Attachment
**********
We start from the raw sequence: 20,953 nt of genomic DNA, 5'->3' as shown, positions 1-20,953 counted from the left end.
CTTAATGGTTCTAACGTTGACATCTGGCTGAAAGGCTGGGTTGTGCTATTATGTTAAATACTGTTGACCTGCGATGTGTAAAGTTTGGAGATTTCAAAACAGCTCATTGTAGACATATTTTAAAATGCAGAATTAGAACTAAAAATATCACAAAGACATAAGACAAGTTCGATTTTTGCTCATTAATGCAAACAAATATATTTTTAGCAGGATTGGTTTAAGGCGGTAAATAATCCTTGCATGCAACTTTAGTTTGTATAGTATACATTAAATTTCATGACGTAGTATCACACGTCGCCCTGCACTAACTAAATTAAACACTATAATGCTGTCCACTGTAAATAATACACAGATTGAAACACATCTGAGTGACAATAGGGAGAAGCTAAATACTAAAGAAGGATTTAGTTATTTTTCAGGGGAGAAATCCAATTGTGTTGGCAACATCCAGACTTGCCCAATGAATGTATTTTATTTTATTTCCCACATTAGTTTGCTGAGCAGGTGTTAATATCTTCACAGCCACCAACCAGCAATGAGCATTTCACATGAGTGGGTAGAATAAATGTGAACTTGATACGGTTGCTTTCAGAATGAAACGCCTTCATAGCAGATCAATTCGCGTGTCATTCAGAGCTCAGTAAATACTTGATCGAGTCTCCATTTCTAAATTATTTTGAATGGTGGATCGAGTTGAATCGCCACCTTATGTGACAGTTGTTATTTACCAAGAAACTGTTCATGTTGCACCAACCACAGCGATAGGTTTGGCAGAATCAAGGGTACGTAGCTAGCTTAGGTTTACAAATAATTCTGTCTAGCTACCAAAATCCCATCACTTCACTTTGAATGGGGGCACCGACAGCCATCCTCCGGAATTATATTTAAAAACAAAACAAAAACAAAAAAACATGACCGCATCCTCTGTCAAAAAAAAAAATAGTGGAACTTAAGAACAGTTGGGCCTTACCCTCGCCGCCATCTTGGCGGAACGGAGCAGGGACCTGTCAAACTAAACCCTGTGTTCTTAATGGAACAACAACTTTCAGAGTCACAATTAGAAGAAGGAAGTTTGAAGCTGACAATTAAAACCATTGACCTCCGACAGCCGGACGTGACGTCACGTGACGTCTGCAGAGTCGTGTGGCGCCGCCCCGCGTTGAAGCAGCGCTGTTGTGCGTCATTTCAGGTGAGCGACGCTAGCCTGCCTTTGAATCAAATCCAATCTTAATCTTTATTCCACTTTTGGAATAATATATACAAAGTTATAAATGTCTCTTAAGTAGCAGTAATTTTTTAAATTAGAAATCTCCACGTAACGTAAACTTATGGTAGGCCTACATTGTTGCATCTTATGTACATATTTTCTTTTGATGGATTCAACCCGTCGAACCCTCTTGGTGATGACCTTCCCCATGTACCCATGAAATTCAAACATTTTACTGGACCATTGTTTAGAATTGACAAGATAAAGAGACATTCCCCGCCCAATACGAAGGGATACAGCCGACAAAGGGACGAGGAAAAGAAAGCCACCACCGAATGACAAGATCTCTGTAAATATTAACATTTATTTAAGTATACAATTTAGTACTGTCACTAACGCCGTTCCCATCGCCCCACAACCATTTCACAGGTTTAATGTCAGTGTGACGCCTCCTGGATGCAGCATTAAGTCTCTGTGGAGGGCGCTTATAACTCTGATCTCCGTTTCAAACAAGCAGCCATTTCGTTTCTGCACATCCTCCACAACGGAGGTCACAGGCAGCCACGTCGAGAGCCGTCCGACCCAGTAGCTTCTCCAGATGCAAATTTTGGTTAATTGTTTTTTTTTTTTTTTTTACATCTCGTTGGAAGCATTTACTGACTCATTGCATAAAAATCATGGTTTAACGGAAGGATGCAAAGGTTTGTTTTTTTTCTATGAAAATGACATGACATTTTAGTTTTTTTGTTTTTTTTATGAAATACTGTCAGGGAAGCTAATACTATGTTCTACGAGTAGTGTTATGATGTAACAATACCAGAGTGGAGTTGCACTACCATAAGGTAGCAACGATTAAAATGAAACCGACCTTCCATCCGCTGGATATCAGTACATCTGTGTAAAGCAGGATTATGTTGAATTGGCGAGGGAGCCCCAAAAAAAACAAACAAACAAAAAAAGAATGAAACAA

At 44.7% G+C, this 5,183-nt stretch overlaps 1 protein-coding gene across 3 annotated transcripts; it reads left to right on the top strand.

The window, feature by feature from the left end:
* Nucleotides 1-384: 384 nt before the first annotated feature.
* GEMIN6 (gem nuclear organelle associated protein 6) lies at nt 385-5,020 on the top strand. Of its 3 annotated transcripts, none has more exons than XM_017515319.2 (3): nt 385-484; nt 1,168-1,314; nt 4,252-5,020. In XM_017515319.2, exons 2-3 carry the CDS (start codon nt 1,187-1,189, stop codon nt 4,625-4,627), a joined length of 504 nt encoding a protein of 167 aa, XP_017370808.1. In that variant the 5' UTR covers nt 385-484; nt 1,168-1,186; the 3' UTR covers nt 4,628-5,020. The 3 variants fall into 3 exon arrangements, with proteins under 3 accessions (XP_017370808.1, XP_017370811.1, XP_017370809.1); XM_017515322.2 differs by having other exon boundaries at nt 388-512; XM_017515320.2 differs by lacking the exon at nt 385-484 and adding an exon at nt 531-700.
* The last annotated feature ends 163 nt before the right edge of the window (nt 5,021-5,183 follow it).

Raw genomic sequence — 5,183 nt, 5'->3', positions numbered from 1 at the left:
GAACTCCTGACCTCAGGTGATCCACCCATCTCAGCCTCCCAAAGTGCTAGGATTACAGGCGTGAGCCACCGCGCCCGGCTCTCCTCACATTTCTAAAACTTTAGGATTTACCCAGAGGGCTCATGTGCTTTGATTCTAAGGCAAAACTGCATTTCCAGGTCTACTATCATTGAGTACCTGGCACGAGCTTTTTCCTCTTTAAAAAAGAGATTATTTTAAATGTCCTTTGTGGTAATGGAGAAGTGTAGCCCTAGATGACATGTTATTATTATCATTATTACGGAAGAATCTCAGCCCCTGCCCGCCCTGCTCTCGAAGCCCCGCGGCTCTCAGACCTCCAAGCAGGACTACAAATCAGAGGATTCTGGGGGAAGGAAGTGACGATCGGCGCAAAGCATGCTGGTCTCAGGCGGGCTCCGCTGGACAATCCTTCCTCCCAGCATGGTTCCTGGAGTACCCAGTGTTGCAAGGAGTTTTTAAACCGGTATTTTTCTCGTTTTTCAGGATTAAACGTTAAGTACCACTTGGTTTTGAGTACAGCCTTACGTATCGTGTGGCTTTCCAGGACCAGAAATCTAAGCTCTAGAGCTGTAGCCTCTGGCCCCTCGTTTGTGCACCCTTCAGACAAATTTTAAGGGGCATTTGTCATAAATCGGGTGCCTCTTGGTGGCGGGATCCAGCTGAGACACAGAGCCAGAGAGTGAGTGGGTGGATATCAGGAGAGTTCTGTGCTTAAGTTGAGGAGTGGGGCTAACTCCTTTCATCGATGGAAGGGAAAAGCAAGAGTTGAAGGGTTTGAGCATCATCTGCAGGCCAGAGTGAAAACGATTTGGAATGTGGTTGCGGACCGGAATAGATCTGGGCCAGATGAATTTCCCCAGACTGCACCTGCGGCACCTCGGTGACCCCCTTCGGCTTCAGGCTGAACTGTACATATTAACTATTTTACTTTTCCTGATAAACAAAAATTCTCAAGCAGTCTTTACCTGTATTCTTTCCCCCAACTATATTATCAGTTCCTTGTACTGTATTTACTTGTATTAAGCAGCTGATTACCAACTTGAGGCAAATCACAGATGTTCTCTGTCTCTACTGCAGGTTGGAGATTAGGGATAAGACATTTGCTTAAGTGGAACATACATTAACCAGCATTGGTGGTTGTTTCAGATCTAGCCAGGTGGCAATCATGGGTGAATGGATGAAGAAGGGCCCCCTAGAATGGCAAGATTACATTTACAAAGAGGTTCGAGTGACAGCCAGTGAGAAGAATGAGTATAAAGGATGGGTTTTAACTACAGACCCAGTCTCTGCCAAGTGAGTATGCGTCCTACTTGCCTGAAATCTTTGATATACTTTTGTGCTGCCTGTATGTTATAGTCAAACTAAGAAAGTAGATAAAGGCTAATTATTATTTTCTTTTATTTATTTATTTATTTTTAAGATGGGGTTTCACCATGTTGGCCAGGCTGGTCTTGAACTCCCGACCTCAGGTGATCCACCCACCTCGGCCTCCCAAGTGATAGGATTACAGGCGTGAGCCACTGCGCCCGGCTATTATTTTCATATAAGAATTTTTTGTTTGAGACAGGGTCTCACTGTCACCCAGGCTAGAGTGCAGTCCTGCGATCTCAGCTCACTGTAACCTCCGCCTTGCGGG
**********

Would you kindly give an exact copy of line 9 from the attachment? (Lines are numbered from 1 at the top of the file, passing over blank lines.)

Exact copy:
GAACTCCTGACCTCAGGTGATCCACCCATCTCAGCCTCCCAAAGTGCTAGGATTACAGGCGTGAGCCACCGCGCCCGGCTCTCCTCACATTTCTAAAACTTTAGGATTTACCCAGAGGGCTCATGTGCTTTGATTCTAAGGCAAAACTGCATTTCCAGGTCTACTATCATTGAGTACCTGGCACGAGCTTTTTCCTCTTTAAAAAAGAGATTATTTTAAATGTCCTTTGTGGTAATGGAGAAGTGTAGCCCTAGATGACATGTTATTATTATCATTATTACGGAAGAATCTCAGCCCCTGCCCGCCCTGCTCTCGAAGCCCCGCGGCTCTCAGACCTCCAAGCAGGACTACAAATCAGAGGATTCTGGGGGAAGGAAGTGACGATCGGCGCAAAGCATGCTGGTCTCAGGCGGGCTCCGCTGGACAATCCTTCCTCCCAGCATGGTTCCTGGAGTACCCAGTGTTGCAAGGAGTTTTTAAACCGGTATTTTTCTCGTTTTTCAGGATTAAACGTTAAGTACCACTTGGTTTTGAGTACAGCCTTACGTATCGTGTGGCTTTCCAGGACCAGAAATCTAAGCTCTAGAGCTGTAGCCTCTGGCCCCTCGTTTGTGCACCCTTCAGACAAATTTTAAGGGGCATTTGTCATAAATCGGGTGCCTCTTGGTGGCGGGATCCAGCTGAGACACAGAGCCAGAGAGTGAGTGGGTGGATATCAGGAGAGTTCTGTGCTTAAGTTGAGGAGTGGGGCTAACTCCTTTCATCGATGGAAGGGAAAAGCAAGAGTTGAAGGGTTTGAGCATCATCTGCAGGCCAGAGTGAAAACGATTTGGAATGTGGTTGCGGACCGGAATAGATCTGGGCCAGATGAATTTCCCCAGACTGCACCTGCGGCACCTCGGTGACCCCCTTCGGCTTCAGGCTGAACTGTACATATTAACTATTTTACTTTTCCTGATAAACAAAAATTCTCAAGCAGTCTTTACCTGTATTCTTTCCCCCAACTATATTATCAGTTCCTTGTACTGTATTTACTTGTATTAAGCAGCTGATTACCAACTTGAGGCAAATCACAGATGTTCTCTGTCTCTACTGCAGGTTGGAGATTAGGGATAAGACATTTGCTTAAGTGGAACATACATTAACCAGCATTGGTGGTTGTTTCAGATCTAGCCAGGTGGCAATCATGGGTGAATGGATGAAGAAGGGCCCCCTAGAATGGCAAGATTACATTTACAAAGAGGTTCGAGTGACAGCCAGTGAGAAGAATGAGTATAAAGGATGGGTTTTAACTACAGACCCAGTCTCTGCCAAGTGAGTATGCGTCCTACTTGCCTGAAATCTTTGATATACTTTTGTGCTGCCTGTATGTTATAGTCAAACTAAGAAAGTAGATAAAGGCTAATTATTATTTTCTTTTATTTATTTATTTATTTTTAAGATGGGGTTTCACCATGTTGGCCAGGCTGGTCTTGAACTCCCGACCTCAGGTGATCCACCCACCTCGGCCTCCCAAGTGATAGGATTACAGGCGTGAGCCACTGCGCCCGGCTATTATTTTCATATAAGAATTTTTTGTTTGAGACAGGGTCTCACTGTCACCCAGGCTAGAGTGCAGTCCTGCGATCTCAGCTCACTGTAACCTCCGCCTTGCGGG